Skip to main content

Toronto City Hall was a place of unusual amity on Tuesday. Mayor John Tory's first budget seems to have pleased just about everybody.

"This budget is about investing in better transit, better housing, more jobs and an end to the gridlock that is choking our streets – all while maintaining property taxes below the rate of inflation," Mr. Tory crowed in a statement.

How did he achieve this minor miracle: low tax increases and millions in investment at the same time? If you believe the mayor and the officials who surrounded him, prudent budgeting and hard work did the trick.

But user fees helped, too. While keeping increases in the high-profile property tax fairly low, the city has been steadily raising the rates that Torontonians pay for things such as facility rentals, recreation fees and even the fresh water that comes through the pipes.

Since a user-fee review in 2011, it has operated on the principle that it should charge full cost, without subsidy, for any service that delivers a direct benefit to individuals. In other words, user pays.

But it has not exactly shouted it from the rooftops. Little mention was made on Tuesday of the inconvenient fact that fees for renting ice rinks or some sports fields will jump.

Water and garbage fees, too, are going up, up, up. Toronto Water, which gets almost all its revenue directly from ratepayers through their water bills, raised fees by a staggering 9 per cent a year for nine years to pay for maintenance and upgrades to its pipes and other infrastructure. The big hikes were to end in 2014, but the city quietly extended the policy and now rates are to rise again: by 8 per cent in 2015 (starting in April), 8 per cent in 2016, 5 per cent in 2017 and 5 per cent in 2018, declining afterward to 3 per cent.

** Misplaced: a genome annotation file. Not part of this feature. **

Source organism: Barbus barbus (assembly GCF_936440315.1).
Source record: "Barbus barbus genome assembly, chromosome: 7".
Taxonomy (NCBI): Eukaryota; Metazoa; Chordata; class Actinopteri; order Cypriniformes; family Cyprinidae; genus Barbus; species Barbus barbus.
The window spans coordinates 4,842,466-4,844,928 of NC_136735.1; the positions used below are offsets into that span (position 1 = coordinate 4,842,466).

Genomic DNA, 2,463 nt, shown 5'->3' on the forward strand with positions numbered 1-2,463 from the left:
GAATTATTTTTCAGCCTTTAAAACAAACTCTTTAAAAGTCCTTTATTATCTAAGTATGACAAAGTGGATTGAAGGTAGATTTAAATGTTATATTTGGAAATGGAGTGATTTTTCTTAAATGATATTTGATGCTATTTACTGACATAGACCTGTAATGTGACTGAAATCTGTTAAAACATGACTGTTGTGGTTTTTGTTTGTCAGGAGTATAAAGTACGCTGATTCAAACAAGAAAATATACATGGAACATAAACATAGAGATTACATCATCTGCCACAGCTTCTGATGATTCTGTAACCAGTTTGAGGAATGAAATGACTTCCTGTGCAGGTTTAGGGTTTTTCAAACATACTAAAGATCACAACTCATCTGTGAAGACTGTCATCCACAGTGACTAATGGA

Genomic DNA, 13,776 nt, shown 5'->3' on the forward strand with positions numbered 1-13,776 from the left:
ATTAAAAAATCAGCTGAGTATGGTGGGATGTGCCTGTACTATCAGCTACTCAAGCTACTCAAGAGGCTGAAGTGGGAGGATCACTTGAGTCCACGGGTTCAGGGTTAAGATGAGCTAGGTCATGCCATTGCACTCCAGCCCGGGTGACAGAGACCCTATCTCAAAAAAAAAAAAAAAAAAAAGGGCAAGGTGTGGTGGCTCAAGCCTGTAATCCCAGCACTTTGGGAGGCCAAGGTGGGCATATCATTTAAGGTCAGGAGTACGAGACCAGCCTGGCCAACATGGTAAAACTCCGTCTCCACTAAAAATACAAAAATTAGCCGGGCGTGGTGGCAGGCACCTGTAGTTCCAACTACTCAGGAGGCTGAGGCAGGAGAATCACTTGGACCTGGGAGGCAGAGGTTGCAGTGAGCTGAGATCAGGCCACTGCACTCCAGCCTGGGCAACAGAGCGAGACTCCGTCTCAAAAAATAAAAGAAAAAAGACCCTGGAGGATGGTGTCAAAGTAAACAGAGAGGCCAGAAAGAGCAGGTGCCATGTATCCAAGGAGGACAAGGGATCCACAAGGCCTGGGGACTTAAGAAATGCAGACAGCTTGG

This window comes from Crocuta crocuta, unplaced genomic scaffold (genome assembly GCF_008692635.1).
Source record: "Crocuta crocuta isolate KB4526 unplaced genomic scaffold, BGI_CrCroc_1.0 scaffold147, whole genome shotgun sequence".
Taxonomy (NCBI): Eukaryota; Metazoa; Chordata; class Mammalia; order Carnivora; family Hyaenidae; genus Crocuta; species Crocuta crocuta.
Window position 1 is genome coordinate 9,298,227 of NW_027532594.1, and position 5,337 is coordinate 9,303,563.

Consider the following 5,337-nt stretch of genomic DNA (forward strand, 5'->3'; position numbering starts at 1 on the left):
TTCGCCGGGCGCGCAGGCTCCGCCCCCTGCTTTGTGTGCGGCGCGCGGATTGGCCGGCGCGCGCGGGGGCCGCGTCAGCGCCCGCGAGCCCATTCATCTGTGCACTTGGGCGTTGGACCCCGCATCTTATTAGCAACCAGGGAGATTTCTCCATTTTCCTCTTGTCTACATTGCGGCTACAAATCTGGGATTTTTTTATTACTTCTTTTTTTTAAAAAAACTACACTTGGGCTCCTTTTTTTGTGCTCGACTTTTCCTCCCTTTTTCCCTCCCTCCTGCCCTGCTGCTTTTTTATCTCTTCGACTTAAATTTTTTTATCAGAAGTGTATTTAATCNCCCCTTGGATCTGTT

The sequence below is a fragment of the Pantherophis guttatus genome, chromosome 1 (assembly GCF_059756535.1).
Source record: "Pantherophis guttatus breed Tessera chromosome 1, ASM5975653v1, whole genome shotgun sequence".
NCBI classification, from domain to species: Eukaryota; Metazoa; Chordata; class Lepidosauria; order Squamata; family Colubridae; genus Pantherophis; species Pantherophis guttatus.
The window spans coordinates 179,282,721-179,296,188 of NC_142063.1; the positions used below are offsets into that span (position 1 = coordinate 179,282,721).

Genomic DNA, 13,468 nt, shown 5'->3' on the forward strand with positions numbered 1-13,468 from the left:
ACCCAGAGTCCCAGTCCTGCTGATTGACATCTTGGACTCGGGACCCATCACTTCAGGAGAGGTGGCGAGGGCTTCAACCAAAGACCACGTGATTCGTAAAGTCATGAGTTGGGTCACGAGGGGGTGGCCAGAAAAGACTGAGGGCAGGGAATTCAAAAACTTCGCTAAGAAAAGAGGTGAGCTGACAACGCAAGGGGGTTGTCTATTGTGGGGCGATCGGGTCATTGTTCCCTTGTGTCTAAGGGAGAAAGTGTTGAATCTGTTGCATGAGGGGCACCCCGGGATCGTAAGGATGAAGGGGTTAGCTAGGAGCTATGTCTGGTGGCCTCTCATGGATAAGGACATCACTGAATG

The city's garbage-collection service is heading the same way, toward a system where residents cover the full cost of picking up the trash directly through the fees they pay for bins. Bin fees are going up as much as $126.39 (for an extra-large garbage bin) in this year's budget.

While property taxes get the most attention, says a recent report by the University of Toronto's Institute on Municipal Finance and Governance, "user charges and fees have been an important and growing source of Toronto's revenues. The City has more than 3,000 different types of user charges, ranging from TTC fares and admissions to the Toronto Zoo to fees for fitness classes at municipal recreation centres."

The institute calculates that an average household paid nearly $2,000 a year in user fees and service charges as of 2012, up from about $1,600 in 2000. Altogether, the city collects about $1.67-billion in user fees and $1.5-billion in rates for things such as water and garbage collection. Revenue from user fees and rate programs amounts to 28 per cent of the city's revenue take, compared with 34 per cent for property taxes. The user-pay system has its benefits. Higher water charges encourage residents to use less water and higher garbage fees should encourage them to put out less trash. Many other cities have been moving to cost-recovery for such services and Toronto argues its fees are comparatively low.

The city says on its website that "User fees can help the city keep the cost of property taxes down by making sure that services which only a few people choose to use are not paid for by everyone."

But user-pay still takes money out of taxpayers' pockets and, when you take user fees into account, the burden on residents has been rising faster than city hall would have you believe.

Your Globe

Build your personal news feed

Follow the author of this article:

Check Following for new articles